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Dynamics of multiple symbiont density regulation during host development: tsetse
 

Summary: Dynamics of multiple symbiont density
regulation during host development: tsetse
fly and its microbial flora
Rita V. M. Rio
, Yi-neng Wu, Giovanni Filardo,
and Serap Aksoy*
Department of Epidemiology and Public Health, Yale University School of Medicine, 60 College Street,
606 LEPH, New Haven CT 06510, USA
Symbiotic associations often enhance hosts' physiological capabilities, allowing them to expand into
restricted terrains, thus leading to biological diversification. Stable maintenance of partners is essential for
the overall biological system to succeed. The viviparous tsetse fly (Diptera: Glossinidae) offers an
exceptional system to examine factors that influence the maintenance of multiple symbiotic organisms
within a single eukaryotic host. This insect harbours three different symbionts representing diverse
associations, coevolutionary histories and transmission modes. The enterics, obligate mutualist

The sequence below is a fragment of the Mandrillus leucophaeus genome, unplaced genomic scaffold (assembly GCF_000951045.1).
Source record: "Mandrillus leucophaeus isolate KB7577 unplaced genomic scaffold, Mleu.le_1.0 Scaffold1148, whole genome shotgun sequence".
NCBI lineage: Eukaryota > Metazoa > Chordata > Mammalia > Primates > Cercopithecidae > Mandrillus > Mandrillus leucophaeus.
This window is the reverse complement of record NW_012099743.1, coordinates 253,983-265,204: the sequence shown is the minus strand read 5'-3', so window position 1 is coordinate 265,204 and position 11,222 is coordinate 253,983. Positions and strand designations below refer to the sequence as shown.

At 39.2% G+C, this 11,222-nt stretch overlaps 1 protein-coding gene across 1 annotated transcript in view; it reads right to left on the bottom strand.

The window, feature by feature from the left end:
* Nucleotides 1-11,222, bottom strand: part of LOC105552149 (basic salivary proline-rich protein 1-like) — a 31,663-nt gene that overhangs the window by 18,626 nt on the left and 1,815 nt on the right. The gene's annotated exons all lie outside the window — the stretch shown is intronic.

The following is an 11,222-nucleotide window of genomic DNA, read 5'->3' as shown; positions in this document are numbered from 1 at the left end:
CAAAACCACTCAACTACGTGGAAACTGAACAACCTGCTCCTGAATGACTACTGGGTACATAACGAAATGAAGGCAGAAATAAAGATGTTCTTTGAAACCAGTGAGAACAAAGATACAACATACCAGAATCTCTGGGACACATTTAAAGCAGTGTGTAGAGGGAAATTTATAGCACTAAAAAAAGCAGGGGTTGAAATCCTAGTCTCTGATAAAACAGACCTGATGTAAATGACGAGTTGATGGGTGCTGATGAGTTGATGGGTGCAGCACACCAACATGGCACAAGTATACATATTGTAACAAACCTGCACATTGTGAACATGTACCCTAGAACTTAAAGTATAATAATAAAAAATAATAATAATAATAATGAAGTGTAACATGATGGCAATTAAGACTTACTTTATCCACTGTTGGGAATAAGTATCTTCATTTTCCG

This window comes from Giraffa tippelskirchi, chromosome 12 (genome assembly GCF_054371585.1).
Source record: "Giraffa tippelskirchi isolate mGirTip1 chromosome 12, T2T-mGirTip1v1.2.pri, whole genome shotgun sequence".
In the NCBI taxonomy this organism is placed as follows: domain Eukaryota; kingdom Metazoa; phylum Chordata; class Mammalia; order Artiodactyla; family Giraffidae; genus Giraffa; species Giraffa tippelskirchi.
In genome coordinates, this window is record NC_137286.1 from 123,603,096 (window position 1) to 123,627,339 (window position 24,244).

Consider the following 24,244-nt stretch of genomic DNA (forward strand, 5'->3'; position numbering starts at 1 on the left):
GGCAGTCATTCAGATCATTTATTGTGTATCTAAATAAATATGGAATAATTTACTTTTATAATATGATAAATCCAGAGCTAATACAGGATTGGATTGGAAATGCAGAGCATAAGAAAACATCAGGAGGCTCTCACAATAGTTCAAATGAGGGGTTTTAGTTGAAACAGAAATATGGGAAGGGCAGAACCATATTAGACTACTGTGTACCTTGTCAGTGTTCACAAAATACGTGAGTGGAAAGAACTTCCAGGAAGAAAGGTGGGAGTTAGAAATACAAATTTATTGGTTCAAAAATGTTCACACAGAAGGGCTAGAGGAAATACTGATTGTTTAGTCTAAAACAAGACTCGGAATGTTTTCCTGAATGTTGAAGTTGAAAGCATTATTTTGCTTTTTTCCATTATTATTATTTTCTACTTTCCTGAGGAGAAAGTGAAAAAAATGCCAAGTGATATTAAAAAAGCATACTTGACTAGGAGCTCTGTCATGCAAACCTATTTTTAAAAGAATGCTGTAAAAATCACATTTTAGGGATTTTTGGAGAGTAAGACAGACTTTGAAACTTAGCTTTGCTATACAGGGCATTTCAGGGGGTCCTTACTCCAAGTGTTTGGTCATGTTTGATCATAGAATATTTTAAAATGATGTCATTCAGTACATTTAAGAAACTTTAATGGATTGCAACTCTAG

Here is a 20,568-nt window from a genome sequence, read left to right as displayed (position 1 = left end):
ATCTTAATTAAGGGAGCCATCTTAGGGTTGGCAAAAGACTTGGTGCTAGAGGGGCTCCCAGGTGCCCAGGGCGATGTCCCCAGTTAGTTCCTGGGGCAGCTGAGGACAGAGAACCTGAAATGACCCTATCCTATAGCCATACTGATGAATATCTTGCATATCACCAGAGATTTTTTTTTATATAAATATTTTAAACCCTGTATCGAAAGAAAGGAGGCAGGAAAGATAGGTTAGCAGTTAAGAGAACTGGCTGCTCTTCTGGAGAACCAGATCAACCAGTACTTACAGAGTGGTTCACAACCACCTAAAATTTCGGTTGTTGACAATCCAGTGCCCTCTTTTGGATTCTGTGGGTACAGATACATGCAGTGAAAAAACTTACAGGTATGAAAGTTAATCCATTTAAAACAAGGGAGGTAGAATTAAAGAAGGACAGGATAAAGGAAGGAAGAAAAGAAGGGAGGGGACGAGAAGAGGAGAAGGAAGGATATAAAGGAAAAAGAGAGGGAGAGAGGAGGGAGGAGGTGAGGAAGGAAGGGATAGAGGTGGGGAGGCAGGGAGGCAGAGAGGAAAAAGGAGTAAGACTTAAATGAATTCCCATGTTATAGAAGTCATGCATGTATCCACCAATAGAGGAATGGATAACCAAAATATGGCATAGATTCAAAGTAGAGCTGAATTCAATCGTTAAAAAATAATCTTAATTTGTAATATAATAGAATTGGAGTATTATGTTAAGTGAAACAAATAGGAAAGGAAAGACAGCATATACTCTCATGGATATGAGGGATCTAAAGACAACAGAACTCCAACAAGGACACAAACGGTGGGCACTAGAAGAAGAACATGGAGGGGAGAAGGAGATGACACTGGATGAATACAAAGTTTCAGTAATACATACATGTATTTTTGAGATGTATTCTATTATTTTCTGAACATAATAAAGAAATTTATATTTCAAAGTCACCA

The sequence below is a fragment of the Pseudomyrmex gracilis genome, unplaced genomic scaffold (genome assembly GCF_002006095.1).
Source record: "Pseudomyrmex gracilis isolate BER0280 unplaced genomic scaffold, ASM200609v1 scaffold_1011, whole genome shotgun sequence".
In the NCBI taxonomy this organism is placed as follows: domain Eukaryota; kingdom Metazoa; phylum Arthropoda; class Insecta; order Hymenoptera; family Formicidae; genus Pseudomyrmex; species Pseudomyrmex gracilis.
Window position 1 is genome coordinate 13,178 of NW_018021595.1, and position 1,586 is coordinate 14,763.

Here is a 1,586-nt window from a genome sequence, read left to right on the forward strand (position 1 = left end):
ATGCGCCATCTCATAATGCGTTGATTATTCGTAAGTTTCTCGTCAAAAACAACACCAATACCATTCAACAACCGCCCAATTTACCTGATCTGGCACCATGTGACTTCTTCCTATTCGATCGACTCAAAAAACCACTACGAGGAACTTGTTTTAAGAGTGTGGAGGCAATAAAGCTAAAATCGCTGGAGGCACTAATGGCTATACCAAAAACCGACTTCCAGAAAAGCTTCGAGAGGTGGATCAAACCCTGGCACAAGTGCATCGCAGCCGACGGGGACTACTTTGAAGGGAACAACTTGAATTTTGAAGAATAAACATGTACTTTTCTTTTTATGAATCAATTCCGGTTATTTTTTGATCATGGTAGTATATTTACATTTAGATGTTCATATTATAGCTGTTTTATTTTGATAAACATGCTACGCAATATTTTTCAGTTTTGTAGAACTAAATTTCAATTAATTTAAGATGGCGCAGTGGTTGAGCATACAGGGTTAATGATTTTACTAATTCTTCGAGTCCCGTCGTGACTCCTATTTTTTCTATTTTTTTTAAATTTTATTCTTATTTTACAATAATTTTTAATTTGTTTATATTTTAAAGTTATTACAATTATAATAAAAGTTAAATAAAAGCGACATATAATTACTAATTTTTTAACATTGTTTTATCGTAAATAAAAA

Wigglesworthia and beneficial Sodalis, are maternally transmitted to the intrauterine larvae, while parasitic
Wolbachia infects the developing oocyte. In this study, the population dynamics of these three symbionts
were examined through host development and during potentially disruptive events, including host immune
challenge, the presence of third parties (such as African trypanosomes) and environmental perturbations
(such as fluctuating humidity levels). While mutualistic partners exhibited well-regulated density profiles
over different host developmental stages, parasitic Wolbachia infections varied in individual hosts. Host

  

Source: Aksoy, Serap - School of Public Health, Yale University
Wells, Jeffrey D. - Department of Biology, West Virginia University

 

Collections: Biology and Medicine